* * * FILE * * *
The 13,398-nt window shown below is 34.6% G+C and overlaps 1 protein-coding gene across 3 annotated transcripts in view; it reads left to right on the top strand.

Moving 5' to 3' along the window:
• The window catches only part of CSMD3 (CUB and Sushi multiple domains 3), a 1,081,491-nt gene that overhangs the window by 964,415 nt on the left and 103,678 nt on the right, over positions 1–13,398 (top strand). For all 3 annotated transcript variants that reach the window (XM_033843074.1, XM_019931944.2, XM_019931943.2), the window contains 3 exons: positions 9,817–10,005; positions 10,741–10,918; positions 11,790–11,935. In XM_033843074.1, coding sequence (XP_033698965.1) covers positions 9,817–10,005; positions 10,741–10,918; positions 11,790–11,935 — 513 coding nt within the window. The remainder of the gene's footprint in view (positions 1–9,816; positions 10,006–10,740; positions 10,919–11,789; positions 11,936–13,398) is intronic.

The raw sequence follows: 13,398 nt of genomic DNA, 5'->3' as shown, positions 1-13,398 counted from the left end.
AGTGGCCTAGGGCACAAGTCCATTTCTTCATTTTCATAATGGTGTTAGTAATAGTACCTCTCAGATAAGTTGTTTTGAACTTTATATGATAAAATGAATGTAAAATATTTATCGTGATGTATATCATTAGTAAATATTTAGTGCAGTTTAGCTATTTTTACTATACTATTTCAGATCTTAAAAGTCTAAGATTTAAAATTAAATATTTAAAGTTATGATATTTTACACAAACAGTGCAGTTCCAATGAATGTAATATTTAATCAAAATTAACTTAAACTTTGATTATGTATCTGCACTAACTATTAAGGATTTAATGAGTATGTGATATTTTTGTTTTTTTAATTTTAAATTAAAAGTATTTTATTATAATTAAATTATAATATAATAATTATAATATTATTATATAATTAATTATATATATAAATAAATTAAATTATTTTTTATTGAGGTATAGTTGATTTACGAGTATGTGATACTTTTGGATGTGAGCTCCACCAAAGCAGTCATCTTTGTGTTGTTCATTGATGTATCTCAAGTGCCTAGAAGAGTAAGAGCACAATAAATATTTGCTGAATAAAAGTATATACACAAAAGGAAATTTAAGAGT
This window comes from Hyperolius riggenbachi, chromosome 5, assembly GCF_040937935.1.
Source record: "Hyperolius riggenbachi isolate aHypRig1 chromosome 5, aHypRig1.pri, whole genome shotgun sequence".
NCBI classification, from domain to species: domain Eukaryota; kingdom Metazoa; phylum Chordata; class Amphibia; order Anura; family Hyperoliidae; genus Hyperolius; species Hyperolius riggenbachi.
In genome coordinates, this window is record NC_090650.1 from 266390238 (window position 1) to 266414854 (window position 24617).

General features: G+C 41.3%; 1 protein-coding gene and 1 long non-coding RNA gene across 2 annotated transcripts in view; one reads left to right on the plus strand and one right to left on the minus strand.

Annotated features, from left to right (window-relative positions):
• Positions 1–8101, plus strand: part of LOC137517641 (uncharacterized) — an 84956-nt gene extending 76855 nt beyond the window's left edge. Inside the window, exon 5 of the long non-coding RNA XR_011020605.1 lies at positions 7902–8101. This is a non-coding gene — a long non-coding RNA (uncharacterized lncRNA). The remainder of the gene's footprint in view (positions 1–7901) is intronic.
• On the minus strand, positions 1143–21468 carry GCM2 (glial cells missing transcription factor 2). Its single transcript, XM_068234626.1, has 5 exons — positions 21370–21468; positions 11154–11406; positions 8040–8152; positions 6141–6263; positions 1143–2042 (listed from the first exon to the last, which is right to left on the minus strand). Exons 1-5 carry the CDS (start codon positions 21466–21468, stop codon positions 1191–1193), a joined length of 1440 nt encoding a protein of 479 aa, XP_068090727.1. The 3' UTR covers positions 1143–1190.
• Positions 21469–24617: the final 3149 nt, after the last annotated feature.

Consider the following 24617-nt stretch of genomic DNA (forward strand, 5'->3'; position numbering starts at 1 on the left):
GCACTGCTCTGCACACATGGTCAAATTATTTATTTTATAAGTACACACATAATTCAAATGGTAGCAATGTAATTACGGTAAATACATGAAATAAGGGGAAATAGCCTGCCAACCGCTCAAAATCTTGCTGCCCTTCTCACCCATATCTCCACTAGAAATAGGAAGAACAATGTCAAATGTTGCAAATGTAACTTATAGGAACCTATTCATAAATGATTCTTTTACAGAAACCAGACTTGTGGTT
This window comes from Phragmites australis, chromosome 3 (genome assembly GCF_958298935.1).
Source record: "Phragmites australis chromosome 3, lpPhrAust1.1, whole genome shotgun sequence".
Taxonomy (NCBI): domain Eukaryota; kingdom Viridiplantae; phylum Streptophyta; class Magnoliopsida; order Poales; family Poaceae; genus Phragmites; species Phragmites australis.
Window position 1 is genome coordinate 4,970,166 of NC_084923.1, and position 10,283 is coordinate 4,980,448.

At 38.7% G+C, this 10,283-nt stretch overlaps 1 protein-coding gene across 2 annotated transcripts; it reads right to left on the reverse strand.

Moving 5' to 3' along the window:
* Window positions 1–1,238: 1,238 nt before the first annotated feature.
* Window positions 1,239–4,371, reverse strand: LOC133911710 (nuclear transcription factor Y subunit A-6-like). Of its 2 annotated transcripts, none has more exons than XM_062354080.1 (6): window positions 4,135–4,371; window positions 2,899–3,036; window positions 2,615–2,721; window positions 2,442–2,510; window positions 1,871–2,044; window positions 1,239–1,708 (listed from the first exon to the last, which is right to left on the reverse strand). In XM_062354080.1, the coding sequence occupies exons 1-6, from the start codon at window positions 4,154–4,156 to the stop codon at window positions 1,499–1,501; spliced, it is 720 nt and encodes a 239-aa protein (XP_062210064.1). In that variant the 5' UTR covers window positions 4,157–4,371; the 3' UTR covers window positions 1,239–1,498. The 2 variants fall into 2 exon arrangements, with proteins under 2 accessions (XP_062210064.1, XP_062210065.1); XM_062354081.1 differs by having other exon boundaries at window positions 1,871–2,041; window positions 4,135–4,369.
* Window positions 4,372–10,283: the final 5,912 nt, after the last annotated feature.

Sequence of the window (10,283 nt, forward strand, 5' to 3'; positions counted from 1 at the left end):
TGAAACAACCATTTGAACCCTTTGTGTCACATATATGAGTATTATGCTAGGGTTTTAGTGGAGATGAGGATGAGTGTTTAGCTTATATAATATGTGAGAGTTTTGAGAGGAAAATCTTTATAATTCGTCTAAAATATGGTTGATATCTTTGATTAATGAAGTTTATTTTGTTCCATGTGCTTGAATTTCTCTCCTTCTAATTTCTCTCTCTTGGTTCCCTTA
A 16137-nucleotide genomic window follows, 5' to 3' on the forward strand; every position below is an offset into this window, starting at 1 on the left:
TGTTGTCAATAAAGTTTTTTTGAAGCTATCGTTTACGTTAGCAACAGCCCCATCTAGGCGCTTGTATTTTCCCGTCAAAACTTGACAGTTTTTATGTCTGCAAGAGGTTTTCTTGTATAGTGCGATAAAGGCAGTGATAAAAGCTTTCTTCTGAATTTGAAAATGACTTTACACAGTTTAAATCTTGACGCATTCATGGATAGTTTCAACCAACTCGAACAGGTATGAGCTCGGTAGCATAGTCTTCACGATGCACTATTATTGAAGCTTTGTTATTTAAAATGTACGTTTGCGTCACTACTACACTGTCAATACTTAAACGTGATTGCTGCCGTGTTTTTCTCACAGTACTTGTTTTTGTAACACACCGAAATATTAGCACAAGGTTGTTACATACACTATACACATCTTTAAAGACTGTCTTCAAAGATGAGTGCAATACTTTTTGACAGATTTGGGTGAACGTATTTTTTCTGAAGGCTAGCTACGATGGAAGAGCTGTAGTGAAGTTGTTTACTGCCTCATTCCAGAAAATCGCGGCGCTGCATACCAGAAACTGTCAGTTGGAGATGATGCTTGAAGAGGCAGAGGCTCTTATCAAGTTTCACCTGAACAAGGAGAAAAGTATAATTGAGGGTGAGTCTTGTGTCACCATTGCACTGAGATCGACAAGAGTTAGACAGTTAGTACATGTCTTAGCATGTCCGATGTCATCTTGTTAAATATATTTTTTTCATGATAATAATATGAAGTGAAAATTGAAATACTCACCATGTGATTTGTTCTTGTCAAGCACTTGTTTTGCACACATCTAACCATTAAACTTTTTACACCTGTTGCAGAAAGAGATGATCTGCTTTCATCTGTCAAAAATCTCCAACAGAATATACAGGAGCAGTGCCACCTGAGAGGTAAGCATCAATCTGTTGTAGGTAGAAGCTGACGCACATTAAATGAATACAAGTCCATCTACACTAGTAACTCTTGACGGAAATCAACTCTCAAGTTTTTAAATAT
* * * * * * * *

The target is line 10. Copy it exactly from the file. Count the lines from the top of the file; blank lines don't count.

General features: G+C 41.3%; 1 protein-coding gene and 1 long non-coding RNA gene across 2 annotated transcripts in view; one reads left to right on the plus strand and one right to left on the minus strand.